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Handing out preventive HIV pills cheaper than treatment for life

The main proponent of an HIV-awareness pressure group is insisting that dispensing the preventive HIV pill PrEP on the government formulary, is cheaper than treating HIV patients for life. 

Lawyer and PrEPing Malta activist Mark Josef Rapa is lobbying for the introduction of a preventive HIV pill on Malta’s national formulary. PrEP – a pre-exposure prophylaxis pill – is known to be a very effective preventive HIV treatment, yet although its introduction was proposed in the government’s LGBTIQ Action Plan 2018-2019, there was no further dialogue on the issue. 

But Superintendent of Public Health Charmaine Gauci confirmed that PrEP is being considered as a solution, as part of the government’s HIV strategy and preventive treatment. 

“PrEP is not on the national formulary but clinicians at the Genitorurinary clinic issue prescriptions where indicated. We are working on an HIV strategy as well and preventive treatment is being looked into. Preventive treatment will look into PrEP and treating HIV cases so they won’t be infectious,” Gauci told MaltaToday.


A health ministry spokesperson pointed out the need for PrEP to be ingested daily to be highly effective in preventing HIV. “PrEP is much less effective when it is not taken consistently [but] studies have shown that PrEP reduces the risk of getting HIV from sex by about 99% when taken daily.” 

According to the spokesperson, PrEP is available from some community pharmacies at a cost of around €43 for a monthly supply. 

Rapa told MaltaToday that though it is not exactly the branded PrEP that is available in a handful of pharmacies, the generic unbranded pills are still as effective. 

The Emtricitabine Disoproxil has been available since May 2019 in 13 pharmacies across Malta for the price of €56.70 per box, which includes 30 tablets. 

“We have long argued that the price tag creates a barrier for several people who would benefit from using PrEP. PrEP should be made available on the national formulary not only because it is a matter of public health but because it is cost effective… prevention is better – and cheaper – than cure,” Rapa said. 

Rapa heavily criticised a recent Times of Malta article which quoted an interviewee who said that there was a direct correlation between HIV diagnoses in gay men and chemsex parties. 

Chemsex parties involve drug-fuelled sex which can last for days, the article reads, and is linked to an increase in HIV cases among gay men. 

“Let’s be clear. Our issue is not with the experience of the person interviewed but with the write-up… two thumbs down for the reporting. It relied exclusively on the experience of one individual… and MGRM, we were told via correspondence with the NGO, were misquoted. 

“Scientific and medical-related articles should be based on facts. Anything else can fuel stigma and discrimination. HIV is already a heavily-stigmatised field. For long, people have been uncomfortable to get tested for HIV and other STIs,” Rapa said.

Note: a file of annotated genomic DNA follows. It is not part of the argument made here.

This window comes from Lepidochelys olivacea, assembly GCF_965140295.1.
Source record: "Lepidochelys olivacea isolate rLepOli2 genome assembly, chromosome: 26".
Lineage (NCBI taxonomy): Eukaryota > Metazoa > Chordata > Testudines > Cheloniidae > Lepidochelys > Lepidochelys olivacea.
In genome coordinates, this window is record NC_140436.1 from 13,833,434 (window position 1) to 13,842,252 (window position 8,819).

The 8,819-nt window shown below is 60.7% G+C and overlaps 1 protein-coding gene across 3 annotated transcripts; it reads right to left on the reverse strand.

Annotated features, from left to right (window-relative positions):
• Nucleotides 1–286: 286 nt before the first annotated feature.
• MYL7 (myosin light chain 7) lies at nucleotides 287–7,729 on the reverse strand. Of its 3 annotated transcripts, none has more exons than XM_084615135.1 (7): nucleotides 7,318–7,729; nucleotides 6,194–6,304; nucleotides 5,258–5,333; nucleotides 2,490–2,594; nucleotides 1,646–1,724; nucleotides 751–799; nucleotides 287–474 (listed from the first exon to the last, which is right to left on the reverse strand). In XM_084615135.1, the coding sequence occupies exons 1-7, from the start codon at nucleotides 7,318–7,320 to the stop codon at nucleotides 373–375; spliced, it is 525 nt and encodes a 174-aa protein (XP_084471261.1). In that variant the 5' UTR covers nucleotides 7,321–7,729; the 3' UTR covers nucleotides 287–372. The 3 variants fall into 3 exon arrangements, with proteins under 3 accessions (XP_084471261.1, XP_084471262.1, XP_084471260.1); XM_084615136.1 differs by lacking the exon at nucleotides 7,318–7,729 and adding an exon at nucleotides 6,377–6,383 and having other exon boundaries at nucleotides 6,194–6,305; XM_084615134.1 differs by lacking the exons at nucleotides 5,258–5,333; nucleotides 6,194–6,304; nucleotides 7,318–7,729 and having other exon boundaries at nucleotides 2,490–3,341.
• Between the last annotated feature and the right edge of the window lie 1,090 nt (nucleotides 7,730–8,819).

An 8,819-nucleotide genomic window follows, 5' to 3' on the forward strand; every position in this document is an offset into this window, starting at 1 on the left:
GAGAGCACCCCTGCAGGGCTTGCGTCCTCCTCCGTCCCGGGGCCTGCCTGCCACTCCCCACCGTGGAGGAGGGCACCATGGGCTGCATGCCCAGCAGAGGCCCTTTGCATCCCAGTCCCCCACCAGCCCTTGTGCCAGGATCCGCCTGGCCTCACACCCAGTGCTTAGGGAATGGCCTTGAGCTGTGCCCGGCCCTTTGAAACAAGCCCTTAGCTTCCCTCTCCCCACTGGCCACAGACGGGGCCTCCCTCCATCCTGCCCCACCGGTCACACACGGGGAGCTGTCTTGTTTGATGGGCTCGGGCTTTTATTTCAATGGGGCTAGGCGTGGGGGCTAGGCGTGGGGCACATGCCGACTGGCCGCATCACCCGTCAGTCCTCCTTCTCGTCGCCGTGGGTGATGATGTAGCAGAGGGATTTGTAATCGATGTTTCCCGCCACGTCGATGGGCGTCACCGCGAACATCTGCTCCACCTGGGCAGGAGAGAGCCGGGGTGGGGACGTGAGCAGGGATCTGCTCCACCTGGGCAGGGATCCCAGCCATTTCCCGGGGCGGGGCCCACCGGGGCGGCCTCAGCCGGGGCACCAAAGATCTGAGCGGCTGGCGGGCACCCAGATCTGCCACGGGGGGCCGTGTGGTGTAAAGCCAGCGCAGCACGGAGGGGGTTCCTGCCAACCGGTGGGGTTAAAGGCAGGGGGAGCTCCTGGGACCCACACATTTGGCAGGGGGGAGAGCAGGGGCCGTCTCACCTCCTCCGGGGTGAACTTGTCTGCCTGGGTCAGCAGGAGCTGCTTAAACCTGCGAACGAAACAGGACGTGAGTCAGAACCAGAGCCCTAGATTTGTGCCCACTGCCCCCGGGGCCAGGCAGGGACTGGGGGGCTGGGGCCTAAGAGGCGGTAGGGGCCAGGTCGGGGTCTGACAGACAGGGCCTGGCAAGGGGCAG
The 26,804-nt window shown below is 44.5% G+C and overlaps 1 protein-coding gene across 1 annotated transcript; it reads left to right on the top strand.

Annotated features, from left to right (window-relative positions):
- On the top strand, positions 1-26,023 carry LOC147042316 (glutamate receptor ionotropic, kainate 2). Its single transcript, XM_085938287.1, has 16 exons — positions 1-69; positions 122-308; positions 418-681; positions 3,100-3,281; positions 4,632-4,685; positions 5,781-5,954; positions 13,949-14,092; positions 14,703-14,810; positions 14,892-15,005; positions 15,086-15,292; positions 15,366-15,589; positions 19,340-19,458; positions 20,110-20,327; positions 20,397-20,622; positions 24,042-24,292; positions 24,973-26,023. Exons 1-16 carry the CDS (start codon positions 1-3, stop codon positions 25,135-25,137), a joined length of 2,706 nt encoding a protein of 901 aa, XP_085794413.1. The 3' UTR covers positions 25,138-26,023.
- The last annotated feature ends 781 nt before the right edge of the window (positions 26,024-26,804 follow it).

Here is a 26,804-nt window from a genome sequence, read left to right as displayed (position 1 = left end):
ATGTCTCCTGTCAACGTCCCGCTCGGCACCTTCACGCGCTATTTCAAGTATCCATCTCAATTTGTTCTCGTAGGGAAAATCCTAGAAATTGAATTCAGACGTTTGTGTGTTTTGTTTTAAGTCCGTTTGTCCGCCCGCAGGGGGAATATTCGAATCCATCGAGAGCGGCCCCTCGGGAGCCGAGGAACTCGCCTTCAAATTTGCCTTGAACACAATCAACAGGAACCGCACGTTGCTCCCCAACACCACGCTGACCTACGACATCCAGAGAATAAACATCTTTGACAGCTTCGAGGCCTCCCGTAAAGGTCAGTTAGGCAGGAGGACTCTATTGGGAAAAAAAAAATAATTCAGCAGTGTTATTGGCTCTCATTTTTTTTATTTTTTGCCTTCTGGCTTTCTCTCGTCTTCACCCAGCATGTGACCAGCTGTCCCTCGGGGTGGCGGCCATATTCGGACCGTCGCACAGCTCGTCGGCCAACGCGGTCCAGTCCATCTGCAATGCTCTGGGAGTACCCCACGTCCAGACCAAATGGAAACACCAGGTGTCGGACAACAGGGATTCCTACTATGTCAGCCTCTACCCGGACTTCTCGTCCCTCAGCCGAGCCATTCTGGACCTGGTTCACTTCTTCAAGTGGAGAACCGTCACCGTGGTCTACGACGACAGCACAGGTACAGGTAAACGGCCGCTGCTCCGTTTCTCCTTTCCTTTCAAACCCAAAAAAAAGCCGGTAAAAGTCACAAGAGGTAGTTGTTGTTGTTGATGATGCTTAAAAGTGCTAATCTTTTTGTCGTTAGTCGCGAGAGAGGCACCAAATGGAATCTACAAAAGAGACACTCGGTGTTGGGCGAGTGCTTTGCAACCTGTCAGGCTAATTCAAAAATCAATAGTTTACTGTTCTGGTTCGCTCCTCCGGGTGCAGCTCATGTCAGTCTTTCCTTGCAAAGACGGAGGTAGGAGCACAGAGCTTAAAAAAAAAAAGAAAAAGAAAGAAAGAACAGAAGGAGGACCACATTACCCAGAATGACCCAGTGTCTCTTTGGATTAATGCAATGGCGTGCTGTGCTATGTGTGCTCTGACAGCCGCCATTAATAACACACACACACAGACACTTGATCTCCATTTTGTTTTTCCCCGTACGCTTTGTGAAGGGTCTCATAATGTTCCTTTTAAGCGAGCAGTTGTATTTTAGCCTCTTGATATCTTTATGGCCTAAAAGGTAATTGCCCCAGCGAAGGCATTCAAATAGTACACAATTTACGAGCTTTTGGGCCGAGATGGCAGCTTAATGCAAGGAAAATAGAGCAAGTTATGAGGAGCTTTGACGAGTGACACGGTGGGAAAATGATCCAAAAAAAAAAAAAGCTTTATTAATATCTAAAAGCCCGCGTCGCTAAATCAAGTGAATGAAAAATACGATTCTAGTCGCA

In the various countries that it has been introduced, PrEP has led to a significant decrease in new HIV diagnoses. The most recent data comes from the Australian Sexual Health and HIV ASHM Conference (September 2019) where it’s been reported that in Australia there has been a drop of 13.5% in HIV diagnoses in 2018 alone. 

In New Zealand, where PrEP is subsidised, the new HIV infections in gay and bisexual men dropped by 39% between 2016 and 2018. In Malta, on the other hand, the number of new HIV diagnoses are on the rise by over 50% since 2017 according to a 2018 World Health Organisation report. 

In Malta, PrEP is only dispensed against a prescription by specialists, Rapa said. One can obtain such a prescription from the GU clinic. Even when purchased online, the medication will get stuck at Customs unless one presents a prescription for the medication. 

Rapa even criticised the government for including PrEP as part of a series of proposals within the LGBTIQ Action Plan 2018-2022, claiming that such an HIV treatment merits its own action and that lumping it amongst a series of proposals would banish it to concealment. 

“The government recently missed another opportunity when it launched a tender for the supply of antiretroviral drugs without any mention of PrEP. The combination of the two drugs found in PrEP is also found in ARVs,” Rapa said. 

He added that comparing and competing against the availability of treatment for other diseases should never be on the agenda of any advocacy or lobby group and that such a methodology is ineffective and counterproductive. 

“It is a trap set by governments and tabloids to avoid a mature discussion. The availability of generics on the market makes PrEP cheaper for the government to purchase… making PrEP available remains cheaper than treating someone for HIV for life,” Rapa said. 

UNAIDS says that, globally, 36.9 million adults are living with HIV, more than half (18.6 million) of them being women over 15 years of age and 1.8 million of whom are children. 

In Malta, Mrabat Pharmacy, St Paul’s Pharmacy, Tarxien Pharmacy, St Mary’s Pharmacy in Attard, St James Pharmacy in Sliema, Stella Maris Pharmacy in Sliema, Remedies on Manwel Dimech Street in Sliema, Regal Pharmacy in Msida, Regional Pharmacy in Msida, Milia’s Pharmacy in Birgu and Zurrieq, Castle Pharmacy in Gozo and Anici Pharmacy in Qormi all supply unbranded PrEP against a prescription.



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